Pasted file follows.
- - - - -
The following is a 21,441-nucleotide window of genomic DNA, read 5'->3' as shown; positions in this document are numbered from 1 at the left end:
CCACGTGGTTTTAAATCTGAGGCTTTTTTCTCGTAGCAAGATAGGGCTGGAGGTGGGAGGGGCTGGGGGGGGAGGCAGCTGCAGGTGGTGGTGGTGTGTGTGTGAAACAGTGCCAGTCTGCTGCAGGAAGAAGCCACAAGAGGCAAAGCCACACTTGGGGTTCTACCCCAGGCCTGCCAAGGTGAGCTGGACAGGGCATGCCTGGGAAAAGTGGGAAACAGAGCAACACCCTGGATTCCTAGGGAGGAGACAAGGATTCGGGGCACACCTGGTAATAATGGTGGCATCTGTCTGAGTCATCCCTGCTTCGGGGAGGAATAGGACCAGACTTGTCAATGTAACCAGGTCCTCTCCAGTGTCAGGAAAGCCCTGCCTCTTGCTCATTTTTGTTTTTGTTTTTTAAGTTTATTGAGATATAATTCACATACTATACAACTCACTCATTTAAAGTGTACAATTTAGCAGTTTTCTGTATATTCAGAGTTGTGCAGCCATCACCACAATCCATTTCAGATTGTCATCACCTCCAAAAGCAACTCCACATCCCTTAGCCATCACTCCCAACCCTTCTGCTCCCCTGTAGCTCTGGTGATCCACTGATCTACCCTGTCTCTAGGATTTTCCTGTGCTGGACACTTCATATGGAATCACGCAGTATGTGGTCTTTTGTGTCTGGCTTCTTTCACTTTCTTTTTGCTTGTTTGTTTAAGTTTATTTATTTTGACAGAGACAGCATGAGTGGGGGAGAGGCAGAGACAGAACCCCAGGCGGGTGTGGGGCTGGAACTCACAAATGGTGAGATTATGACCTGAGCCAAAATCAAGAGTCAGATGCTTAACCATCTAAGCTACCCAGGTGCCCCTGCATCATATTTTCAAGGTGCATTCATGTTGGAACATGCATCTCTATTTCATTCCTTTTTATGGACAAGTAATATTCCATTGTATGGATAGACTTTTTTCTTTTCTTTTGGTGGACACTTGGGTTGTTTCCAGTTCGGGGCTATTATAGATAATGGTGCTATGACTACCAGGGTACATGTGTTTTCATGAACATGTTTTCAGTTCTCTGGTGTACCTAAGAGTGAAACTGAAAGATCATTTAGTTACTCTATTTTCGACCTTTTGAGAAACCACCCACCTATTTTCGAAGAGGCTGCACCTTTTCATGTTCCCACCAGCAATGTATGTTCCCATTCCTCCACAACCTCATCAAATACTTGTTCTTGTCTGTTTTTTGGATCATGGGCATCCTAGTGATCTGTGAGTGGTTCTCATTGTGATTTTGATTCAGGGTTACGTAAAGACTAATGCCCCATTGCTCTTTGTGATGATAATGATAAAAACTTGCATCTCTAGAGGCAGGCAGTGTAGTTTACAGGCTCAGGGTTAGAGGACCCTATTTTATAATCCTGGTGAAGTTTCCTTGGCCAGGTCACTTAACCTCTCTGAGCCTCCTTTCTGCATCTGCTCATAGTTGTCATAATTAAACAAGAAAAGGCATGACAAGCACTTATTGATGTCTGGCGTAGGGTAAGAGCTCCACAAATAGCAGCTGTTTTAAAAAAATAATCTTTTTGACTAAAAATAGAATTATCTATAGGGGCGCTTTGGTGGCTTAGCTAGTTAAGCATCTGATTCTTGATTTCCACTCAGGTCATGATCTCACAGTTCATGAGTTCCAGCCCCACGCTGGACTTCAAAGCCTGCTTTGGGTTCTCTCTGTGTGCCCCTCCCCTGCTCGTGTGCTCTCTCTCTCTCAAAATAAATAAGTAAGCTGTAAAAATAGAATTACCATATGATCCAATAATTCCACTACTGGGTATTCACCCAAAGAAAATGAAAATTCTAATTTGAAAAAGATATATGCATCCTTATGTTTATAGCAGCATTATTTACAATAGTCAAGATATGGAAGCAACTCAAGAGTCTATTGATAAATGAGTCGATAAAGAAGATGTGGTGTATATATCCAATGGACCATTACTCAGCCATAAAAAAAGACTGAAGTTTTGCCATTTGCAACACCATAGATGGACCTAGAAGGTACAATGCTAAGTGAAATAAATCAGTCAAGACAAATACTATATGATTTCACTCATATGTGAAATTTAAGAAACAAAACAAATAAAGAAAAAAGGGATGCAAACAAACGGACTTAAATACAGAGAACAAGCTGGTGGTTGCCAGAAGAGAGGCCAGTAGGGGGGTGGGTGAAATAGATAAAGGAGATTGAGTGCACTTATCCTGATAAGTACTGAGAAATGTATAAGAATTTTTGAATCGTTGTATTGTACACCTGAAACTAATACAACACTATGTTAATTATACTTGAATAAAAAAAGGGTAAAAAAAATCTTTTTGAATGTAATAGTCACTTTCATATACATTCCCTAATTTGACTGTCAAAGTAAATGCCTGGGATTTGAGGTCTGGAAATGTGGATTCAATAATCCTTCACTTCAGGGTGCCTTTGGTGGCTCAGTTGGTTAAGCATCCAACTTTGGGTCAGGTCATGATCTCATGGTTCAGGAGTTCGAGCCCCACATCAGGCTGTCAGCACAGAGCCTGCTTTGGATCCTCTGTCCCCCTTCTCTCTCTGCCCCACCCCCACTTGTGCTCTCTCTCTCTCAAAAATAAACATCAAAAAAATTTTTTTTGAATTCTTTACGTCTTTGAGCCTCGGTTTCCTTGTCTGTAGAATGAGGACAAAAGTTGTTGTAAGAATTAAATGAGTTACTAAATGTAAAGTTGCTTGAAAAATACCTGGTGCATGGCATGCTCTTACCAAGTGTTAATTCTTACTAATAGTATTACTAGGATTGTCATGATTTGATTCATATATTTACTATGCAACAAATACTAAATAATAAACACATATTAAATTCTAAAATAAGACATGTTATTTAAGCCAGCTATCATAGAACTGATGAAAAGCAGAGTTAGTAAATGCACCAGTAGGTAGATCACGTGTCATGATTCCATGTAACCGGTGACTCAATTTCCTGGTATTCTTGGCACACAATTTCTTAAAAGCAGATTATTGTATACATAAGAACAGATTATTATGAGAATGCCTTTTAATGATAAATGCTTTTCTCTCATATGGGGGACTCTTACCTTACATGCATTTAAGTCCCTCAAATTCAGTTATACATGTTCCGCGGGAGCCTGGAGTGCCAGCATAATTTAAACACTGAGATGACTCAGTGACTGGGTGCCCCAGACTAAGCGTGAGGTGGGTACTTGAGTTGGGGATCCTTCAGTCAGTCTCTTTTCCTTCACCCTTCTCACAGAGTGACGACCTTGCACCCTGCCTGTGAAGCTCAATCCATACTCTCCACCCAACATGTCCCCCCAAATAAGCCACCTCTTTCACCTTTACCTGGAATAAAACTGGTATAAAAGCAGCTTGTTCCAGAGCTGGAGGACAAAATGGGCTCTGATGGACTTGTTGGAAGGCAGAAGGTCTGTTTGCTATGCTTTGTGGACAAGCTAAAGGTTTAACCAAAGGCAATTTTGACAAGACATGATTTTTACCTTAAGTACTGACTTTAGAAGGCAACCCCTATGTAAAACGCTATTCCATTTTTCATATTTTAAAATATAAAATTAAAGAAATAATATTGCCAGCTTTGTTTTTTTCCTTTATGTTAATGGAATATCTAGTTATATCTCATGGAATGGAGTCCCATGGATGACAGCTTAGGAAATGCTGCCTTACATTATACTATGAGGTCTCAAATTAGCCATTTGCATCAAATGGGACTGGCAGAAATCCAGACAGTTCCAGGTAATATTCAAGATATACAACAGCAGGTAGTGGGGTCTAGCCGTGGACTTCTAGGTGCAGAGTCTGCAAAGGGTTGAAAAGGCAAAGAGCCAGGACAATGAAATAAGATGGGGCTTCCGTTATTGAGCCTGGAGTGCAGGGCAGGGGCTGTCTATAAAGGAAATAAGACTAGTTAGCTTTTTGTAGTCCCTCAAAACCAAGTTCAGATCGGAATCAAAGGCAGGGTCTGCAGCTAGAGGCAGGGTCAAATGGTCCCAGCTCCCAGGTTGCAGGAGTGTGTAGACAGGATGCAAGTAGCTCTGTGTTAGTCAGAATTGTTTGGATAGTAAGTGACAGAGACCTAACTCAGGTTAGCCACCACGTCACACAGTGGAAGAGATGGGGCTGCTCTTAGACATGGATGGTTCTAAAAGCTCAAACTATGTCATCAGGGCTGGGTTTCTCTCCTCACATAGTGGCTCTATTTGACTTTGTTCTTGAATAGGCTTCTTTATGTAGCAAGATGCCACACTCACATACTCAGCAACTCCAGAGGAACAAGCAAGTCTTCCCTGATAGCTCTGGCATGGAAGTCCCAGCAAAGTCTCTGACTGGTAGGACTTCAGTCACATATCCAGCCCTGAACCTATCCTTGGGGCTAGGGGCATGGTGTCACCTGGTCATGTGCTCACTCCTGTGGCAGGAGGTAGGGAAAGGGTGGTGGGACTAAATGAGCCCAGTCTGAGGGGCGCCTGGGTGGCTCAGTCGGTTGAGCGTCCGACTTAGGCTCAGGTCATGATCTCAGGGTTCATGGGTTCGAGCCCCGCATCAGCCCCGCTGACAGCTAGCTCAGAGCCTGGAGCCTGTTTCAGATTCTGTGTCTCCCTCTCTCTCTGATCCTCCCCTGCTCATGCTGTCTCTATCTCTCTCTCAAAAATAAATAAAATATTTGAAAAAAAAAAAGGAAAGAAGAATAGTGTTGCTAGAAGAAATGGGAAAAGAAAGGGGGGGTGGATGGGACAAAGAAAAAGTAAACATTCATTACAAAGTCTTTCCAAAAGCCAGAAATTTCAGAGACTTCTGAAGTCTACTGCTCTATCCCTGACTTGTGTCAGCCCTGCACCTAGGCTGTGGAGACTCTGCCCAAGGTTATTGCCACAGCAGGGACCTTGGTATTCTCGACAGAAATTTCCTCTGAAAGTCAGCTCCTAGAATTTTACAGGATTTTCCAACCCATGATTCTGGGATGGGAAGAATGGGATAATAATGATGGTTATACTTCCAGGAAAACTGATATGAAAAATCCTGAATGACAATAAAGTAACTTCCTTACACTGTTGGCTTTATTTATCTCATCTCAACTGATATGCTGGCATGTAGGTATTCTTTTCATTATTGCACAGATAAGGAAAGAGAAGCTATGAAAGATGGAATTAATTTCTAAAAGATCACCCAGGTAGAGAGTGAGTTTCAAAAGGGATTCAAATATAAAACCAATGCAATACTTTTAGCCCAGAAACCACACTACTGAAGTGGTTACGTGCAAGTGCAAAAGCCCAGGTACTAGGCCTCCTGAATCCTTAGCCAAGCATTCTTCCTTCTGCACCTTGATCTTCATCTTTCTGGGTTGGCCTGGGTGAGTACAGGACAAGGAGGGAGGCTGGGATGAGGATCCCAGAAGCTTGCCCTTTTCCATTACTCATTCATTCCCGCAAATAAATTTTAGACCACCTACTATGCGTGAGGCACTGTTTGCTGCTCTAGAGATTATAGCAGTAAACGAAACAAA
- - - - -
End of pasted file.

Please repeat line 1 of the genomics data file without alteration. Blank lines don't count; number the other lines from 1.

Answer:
The following is a 21,441-nucleotide window of genomic DNA, read 5'->3' as shown; positions in this document are numbered from 1 at the left end: